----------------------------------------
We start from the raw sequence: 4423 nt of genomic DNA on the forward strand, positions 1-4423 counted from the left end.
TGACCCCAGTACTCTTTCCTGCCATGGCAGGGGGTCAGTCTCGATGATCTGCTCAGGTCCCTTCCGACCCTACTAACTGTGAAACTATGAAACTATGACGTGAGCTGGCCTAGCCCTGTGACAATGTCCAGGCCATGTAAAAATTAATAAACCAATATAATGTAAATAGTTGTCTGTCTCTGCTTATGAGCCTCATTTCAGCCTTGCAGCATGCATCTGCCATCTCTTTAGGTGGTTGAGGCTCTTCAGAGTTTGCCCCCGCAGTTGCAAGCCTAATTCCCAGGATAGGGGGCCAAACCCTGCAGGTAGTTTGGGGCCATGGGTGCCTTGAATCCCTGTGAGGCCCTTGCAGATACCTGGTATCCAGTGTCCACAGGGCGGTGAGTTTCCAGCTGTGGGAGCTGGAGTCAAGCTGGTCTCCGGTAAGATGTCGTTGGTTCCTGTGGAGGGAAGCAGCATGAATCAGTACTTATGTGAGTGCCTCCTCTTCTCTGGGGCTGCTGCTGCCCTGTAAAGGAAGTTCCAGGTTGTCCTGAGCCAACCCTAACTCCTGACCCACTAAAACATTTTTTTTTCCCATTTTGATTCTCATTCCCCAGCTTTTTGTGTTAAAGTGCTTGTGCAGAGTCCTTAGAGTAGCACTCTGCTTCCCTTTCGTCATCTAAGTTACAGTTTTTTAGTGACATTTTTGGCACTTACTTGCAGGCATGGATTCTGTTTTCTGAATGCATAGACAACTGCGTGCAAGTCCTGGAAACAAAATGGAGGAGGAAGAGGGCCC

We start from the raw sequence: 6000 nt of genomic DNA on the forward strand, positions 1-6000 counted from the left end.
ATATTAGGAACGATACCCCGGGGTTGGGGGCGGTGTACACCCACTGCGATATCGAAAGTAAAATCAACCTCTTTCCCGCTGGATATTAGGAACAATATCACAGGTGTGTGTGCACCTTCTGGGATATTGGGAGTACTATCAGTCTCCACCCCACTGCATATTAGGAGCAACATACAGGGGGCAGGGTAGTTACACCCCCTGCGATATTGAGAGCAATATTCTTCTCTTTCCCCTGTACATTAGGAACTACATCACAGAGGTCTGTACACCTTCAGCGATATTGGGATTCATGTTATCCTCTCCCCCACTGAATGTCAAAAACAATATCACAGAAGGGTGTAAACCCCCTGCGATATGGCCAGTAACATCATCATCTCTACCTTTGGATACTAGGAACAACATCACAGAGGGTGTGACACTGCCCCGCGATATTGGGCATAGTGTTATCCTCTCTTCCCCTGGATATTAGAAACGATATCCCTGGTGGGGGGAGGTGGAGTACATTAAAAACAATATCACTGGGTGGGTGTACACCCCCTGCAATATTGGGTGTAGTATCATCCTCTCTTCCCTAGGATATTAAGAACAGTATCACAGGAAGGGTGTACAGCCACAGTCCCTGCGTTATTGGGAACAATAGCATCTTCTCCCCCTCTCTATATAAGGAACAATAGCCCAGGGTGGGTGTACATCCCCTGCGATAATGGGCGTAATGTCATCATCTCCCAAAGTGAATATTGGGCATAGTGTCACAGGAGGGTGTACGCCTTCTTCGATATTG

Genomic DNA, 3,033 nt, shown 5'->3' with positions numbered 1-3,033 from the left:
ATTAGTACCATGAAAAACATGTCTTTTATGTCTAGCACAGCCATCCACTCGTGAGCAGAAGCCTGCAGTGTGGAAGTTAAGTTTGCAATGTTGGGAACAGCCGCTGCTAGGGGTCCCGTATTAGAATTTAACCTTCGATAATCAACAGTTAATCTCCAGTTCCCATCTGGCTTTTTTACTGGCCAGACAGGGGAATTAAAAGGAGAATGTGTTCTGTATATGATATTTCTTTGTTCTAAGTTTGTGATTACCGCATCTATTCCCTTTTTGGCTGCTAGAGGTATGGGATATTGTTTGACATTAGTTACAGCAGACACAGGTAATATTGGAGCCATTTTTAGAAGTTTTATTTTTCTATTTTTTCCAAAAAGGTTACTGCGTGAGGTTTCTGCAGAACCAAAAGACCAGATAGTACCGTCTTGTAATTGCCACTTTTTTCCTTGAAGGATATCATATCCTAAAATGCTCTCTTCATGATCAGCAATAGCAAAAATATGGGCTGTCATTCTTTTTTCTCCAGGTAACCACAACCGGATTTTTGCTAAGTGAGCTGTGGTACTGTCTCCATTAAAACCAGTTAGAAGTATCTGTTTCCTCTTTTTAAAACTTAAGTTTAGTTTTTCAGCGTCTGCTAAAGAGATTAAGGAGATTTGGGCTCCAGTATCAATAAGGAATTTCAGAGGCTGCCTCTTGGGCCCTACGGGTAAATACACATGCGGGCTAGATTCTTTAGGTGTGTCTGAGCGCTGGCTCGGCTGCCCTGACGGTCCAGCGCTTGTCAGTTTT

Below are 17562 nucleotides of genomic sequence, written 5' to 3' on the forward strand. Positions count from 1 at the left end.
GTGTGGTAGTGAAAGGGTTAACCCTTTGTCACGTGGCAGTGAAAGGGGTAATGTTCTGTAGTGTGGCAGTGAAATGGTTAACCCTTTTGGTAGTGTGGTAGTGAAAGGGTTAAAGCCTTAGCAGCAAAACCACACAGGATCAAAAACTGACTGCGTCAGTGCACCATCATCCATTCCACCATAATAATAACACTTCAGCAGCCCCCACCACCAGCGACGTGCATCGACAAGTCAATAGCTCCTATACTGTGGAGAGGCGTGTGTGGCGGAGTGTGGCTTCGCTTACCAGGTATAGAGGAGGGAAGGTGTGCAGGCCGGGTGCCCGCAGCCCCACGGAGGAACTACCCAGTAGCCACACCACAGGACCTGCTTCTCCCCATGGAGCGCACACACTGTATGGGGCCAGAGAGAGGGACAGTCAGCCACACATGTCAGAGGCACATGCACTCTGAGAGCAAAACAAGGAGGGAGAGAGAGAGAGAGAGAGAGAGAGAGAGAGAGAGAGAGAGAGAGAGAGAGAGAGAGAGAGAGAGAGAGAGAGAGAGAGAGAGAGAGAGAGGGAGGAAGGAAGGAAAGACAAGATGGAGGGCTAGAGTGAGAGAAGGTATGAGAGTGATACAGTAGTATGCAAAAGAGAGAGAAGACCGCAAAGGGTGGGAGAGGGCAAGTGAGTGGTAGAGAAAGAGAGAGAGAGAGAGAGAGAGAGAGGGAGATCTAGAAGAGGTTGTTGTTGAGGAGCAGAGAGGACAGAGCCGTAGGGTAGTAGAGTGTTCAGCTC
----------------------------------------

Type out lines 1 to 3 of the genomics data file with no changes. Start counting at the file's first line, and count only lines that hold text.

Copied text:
We start from the raw sequence: 4423 nt of genomic DNA on the forward strand, positions 1-4423 counted from the left end.
TGACCCCAGTACTCTTTCCTGCCATGGCAGGGGGTCAGTCTCGATGATCTGCTCAGGTCCCTTCCGACCCTACTAACTGTGAAACTATGAAACTATGACGTGAGCTGGCCTAGCCCTGTGACAATGTCCAGGCCATGTAAAAATTAATAAACCAATATAATGTAAATAGTTGTCTGTCTCTGCTTATGAGCCTCATTTCAGCCTTGCAGCATGCATCTGCCATCTCTTTAGGTGGTTGAGGCTCTTCAGAGTTTGCCCCCGCAGTTGCAAGCCTAATTCCCAGGATAGGGGGCCAAACCCTGCAGGTAGTTTGGGGCCATGGGTGCCTTGAATCCCTGTGAGGCCCTTGCAGATACCTGGTATCCAGTGTCCACAGGGCGGTGAGTTTCCAGCTGTGGGAGCTGGAGTCAAGCTGGTCTCCGGTAAGATGTCGTTGGTTCCTGTGGAGGGAAGCAGCATGAATCAGTACTTATGTGAGTGCCTCCTCTTCTCTGGGGCTGCTGCTGCCCTGTAAAGGAAGTTCCAGGTTGTCCTGAGCCAACCCTAACTCCTGACCCACTAAAACATTTTTTTTTCCCATTTTGATTCTCATTCCCCAGCTTTTTGTGTTAAAGTGCTTGTGCAGAGTCCTTAGAGTAGCACTCTGCTTCCCTTTCGTCATCTAAGTTACAGTTTTTTAGTGACATTTTTGGCACTTACTTGCAGGCATGGATTCTGTTTTCTGAATGCATAGACAACTGCGTGCAAGTCCTGGAAACAAAATGGAGGAGGAAGAGGGCCC

We start from the raw sequence: 6000 nt of genomic DNA on the forward strand, positions 1-6000 counted from the left end.